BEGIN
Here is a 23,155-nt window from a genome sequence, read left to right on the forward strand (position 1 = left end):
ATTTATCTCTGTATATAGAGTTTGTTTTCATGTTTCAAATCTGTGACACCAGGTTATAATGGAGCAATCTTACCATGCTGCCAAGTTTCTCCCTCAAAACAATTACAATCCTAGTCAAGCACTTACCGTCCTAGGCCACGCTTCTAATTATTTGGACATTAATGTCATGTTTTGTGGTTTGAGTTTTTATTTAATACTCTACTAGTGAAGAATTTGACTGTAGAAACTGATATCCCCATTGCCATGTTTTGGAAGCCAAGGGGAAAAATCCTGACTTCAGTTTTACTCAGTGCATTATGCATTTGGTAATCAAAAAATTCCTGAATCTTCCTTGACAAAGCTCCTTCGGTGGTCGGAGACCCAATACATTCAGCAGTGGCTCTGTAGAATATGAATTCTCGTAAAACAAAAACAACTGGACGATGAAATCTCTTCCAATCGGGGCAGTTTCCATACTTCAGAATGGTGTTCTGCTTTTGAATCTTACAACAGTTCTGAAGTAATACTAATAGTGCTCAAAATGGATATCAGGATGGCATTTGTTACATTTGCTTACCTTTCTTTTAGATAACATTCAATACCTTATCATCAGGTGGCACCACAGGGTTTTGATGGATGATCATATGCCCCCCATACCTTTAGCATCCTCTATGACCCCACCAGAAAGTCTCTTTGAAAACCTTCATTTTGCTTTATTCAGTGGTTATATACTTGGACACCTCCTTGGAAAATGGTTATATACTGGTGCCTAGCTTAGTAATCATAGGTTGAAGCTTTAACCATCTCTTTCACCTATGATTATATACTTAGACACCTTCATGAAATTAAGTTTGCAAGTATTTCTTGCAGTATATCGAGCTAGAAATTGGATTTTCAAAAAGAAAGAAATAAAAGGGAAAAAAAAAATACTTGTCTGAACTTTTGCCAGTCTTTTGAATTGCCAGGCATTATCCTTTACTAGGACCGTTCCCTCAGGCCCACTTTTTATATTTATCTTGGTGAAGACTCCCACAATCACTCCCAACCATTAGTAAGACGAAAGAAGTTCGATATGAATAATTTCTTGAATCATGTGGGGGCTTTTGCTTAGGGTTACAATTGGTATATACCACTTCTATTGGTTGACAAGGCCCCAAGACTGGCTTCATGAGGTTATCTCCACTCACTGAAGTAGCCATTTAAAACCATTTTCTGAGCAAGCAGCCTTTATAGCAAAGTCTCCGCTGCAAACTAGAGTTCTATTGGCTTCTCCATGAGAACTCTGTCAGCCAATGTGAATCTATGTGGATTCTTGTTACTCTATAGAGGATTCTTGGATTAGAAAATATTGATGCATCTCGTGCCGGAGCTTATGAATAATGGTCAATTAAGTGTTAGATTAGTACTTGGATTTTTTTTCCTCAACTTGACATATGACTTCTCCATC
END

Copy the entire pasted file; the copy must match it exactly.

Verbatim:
Here is a 23,155-nt window from a genome sequence, read left to right on the forward strand (position 1 = left end):
ATTTATCTCTGTATATAGAGTTTGTTTTCATGTTTCAAATCTGTGACACCAGGTTATAATGGAGCAATCTTACCATGCTGCCAAGTTTCTCCCTCAAAACAATTACAATCCTAGTCAAGCACTTACCGTCCTAGGCCACGCTTCTAATTATTTGGACATTAATGTCATGTTTTGTGGTTTGAGTTTTTATTTAATACTCTACTAGTGAAGAATTTGACTGTAGAAACTGATATCCCCATTGCCATGTTTTGGAAGCCAAGGGGAAAAATCCTGACTTCAGTTTTACTCAGTGCATTATGCATTTGGTAATCAAAAAATTCCTGAATCTTCCTTGACAAAGCTCCTTCGGTGGTCGGAGACCCAATACATTCAGCAGTGGCTCTGTAGAATATGAATTCTCGTAAAACAAAAACAACTGGACGATGAAATCTCTTCCAATCGGGGCAGTTTCCATACTTCAGAATGGTGTTCTGCTTTTGAATCTTACAACAGTTCTGAAGTAATACTAATAGTGCTCAAAATGGATATCAGGATGGCATTTGTTACATTTGCTTACCTTTCTTTTAGATAACATTCAATACCTTATCATCAGGTGGCACCACAGGGTTTTGATGGATGATCATATGCCCCCCATACCTTTAGCATCCTCTATGACCCCACCAGAAAGTCTCTTTGAAAACCTTCATTTTGCTTTATTCAGTGGTTATATACTTGGACACCTCCTTGGAAAATGGTTATATACTGGTGCCTAGCTTAGTAATCATAGGTTGAAGCTTTAACCATCTCTTTCACCTATGATTATATACTTAGACACCTTCATGAAATTAAGTTTGCAAGTATTTCTTGCAGTATATCGAGCTAGAAATTGGATTTTCAAAAAGAAAGAAATAAAAGGGAAAAAAAAAATACTTGTCTGAACTTTTGCCAGTCTTTTGAATTGCCAGGCATTATCCTTTACTAGGACCGTTCCCTCAGGCCCACTTTTTATATTTATCTTGGTGAAGACTCCCACAATCACTCCCAACCATTAGTAAGACGAAAGAAGTTCGATATGAATAATTTCTTGAATCATGTGGGGGCTTTTGCTTAGGGTTACAATTGGTATATACCACTTCTATTGGTTGACAAGGCCCCAAGACTGGCTTCATGAGGTTATCTCCACTCACTGAAGTAGCCATTTAAAACCATTTTCTGAGCAAGCAGCCTTTATAGCAAAGTCTCCGCTGCAAACTAGAGTTCTATTGGCTTCTCCATGAGAACTCTGTCAGCCAATGTGAATCTATGTGGATTCTTGTTACTCTATAGAGGATTCTTGGATTAGAAAATATTGATGCATCTCGTGCCGGAGCTTATGAATAATGGTCAATTAAGTGTTAGATTAGTACTTGGATTTTTTTTCCTCAACTTGACATATGACTTCTCCATC